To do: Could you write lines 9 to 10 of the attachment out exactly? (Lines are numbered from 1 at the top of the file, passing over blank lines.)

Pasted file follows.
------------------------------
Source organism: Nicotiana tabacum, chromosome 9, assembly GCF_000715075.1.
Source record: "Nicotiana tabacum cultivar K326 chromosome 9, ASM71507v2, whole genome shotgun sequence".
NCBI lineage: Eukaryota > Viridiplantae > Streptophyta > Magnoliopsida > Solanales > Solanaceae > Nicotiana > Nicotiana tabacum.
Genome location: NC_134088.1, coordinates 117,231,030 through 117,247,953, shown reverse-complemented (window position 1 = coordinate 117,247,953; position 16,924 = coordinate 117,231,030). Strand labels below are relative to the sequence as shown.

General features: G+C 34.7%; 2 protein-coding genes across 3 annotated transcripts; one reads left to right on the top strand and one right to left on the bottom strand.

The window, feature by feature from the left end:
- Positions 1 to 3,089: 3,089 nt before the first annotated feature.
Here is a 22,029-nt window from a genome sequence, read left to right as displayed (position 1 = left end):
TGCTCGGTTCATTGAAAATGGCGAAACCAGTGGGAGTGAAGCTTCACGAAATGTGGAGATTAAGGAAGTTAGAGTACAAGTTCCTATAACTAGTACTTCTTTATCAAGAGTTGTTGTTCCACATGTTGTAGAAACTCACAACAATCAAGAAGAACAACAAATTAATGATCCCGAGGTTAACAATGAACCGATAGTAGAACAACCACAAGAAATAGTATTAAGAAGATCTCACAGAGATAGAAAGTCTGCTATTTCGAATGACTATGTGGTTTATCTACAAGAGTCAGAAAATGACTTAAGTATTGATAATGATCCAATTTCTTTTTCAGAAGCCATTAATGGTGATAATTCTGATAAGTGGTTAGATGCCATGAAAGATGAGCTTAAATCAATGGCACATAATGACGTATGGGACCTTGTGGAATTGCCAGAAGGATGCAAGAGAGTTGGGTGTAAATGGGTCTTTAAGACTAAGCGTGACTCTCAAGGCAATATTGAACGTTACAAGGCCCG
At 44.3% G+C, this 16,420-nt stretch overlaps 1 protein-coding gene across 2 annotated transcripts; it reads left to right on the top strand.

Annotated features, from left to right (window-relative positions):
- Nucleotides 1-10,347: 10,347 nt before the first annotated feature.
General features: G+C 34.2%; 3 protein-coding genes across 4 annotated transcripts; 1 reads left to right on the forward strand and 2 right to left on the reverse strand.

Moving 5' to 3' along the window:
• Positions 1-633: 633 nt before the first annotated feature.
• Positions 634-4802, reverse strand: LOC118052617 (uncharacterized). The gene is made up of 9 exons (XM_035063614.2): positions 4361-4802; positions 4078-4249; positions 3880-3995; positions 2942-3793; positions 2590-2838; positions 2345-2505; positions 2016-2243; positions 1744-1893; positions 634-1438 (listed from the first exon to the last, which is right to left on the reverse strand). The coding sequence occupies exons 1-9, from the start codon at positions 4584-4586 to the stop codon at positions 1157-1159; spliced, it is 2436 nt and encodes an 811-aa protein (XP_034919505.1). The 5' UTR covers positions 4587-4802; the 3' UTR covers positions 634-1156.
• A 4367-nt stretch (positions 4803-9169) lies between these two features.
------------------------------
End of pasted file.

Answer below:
TGCTCGGTTCATTGAAAATGGCGAAACCAGTGGGAGTGAAGCTTCACGAAATGTGGAGATTAAGGAAGTTAGAGTACAAGTTCCTATAACTAGTACTTCTTTATCAAGAGTTGTTGTTCCACATGTTGTAGAAACTCACAACAATCAAGAAGAACAACAAATTAATGATCCCGAGGTTAACAATGAACCGATAGTAGAACAACCACAAGAAATAGTATTAAGAAGATCTCACAGAGATAGAAAGTCTGCTATTTCGAATGACTATGTGGTTTATCTACAAGAGTCAGAAAATGACTTAAGTATTGATAATGATCCAATTTCTTTTTCAGAAGCCATTAATGGTGATAATTCTGATAAGTGGTTAGATGCCATGAAAGATGAGCTTAAATCAATGGCACATAATGACGTATGGGACCTTGTGGAATTGCCAGAAGGATGCAAGAGAGTTGGGTGTAAATGGGTCTTTAAGACTAAGCGTGACTCTCAAGGCAATATTGAACGTTACAAGGCCCG
At 44.3% G+C, this 16,420-nt stretch overlaps 1 protein-coding gene across 2 annotated transcripts; it reads left to right on the top strand.